With Senior Trump administration officials meeting to discuss banning end-to-end encryption, history has begun to repeat itself. Pretty Good Privacy (PGP) was created in the early 1990s to prevent government agencies from having the ability to read encrypted information, however, it did meet a lot of resistance.

The creation of Pretty Good Privacy (PGP) sparked a criminal investigation in 1991 by the US Government due to the size of the keys being larger than 40 bits. Data Encryption Standard (DES) with 40 bits was used and approved by the US Government but was starting to show its age. The US Government did not want admit that DES was weak and continued to support it due to their ability to use it to spy on individuals and nation states that weren’t aware of its weakness.

At the time, PGP was using keys of 128bits which was against the allowed key length under the United States munitions export control act. The Electronic Frontier Foundation took over the legal case and challenged the government by stating that by weakening encryption, attackers would eventually be able to crack the encryption. In 1996, the Clinton administration signed Executive order 13026 which transferred the commercial encryption from the Munition List to the Commerce Control List. In doing so, the restrictions on exporting encryption and cryptography were relaxed.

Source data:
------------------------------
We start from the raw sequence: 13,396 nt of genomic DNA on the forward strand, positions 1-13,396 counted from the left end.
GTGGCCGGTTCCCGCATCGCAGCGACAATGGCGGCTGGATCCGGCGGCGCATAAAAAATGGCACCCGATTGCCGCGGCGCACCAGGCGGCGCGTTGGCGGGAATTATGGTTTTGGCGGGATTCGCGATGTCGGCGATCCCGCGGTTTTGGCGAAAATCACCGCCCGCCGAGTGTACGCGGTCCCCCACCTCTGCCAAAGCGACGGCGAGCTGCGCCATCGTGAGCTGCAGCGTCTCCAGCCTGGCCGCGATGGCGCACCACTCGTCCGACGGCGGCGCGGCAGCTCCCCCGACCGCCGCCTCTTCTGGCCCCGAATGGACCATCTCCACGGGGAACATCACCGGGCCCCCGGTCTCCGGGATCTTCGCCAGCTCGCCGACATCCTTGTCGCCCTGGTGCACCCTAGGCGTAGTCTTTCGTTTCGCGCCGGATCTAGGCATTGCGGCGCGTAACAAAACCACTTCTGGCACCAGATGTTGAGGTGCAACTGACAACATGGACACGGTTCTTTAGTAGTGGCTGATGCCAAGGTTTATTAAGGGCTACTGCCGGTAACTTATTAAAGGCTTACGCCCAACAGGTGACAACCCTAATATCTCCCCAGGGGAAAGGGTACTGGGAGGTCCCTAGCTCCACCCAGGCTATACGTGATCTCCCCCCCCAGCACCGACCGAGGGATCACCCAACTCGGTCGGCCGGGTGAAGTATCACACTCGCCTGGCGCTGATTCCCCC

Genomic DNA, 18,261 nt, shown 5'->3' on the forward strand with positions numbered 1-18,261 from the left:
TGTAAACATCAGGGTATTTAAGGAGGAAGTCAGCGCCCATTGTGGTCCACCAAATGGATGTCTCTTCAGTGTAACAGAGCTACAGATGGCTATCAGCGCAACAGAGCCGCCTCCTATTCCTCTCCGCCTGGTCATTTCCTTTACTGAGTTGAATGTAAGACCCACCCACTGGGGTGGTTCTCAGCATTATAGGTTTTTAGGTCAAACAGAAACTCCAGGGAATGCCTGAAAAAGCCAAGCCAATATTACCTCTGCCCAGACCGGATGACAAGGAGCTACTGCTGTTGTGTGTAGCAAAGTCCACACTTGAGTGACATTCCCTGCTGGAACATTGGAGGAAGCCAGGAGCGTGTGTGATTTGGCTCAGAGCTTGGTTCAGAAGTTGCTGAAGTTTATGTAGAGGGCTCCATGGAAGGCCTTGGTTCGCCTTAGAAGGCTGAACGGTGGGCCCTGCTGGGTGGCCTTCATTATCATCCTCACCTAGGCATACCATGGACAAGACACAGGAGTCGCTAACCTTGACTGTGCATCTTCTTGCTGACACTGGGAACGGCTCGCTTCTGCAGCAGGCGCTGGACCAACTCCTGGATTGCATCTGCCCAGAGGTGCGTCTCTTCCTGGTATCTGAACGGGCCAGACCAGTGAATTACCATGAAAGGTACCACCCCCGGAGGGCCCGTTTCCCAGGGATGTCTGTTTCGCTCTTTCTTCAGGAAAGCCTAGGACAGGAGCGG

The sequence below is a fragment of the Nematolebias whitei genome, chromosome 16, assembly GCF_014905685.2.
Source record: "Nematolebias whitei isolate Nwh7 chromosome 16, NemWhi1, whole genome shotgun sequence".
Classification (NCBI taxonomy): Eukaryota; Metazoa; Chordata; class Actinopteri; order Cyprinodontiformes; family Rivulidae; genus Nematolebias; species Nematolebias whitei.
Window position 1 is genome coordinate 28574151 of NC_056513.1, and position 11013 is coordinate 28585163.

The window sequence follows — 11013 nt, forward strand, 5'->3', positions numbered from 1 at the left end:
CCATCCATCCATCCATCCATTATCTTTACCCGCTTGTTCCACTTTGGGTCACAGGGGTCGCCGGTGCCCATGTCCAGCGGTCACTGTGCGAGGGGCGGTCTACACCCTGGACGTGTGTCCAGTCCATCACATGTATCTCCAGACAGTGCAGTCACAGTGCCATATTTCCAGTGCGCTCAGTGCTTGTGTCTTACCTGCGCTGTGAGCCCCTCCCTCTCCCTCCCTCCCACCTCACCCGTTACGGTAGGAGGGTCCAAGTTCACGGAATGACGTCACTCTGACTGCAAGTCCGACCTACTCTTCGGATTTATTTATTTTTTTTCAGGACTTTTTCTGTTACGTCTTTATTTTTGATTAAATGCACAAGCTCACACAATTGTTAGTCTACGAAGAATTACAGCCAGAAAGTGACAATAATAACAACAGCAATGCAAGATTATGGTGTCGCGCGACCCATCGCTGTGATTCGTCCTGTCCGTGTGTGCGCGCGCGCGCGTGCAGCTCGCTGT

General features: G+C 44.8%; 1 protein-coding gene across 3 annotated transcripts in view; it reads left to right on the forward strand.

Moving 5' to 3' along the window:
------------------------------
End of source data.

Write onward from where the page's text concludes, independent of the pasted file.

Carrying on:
The Future of Encryption

This brings us to today, where organizations like Google, Apple, Facebook use end-to-end encryption to protect all of their user information leaving governments in the dark. These organizations protect their encryption keys using the most secure controls available due to the risk of complete compromise of all data if the encryption keys were disclosed or stolen. If encryption keys are provided to government agencies, how could an organization trust that the data they depend on to run their business is being protected adequately by governments? If end-to-end was completely banned, where governments did not require the encryption keys, attackers would then have an extremely easy time obtaining users sensitive data as well.

According to politico.com, the Department of Justice and the Federal Bureau of Investigation argue that “catching criminals and terrorists should be the top priority, even if watered-down encryption creates hacking risks.” The roadblocks due to criminals having encrypted messages and devices vastly outweigh the other risks to them which should raise red flags for organizations and any users of the internet.

The US government continues to explore the possibility of banning end-to-end encryption and while it has been met with intense backlash in the past, it may not in the future. Laws and administrations will inevitably change, however, the security of your data should not.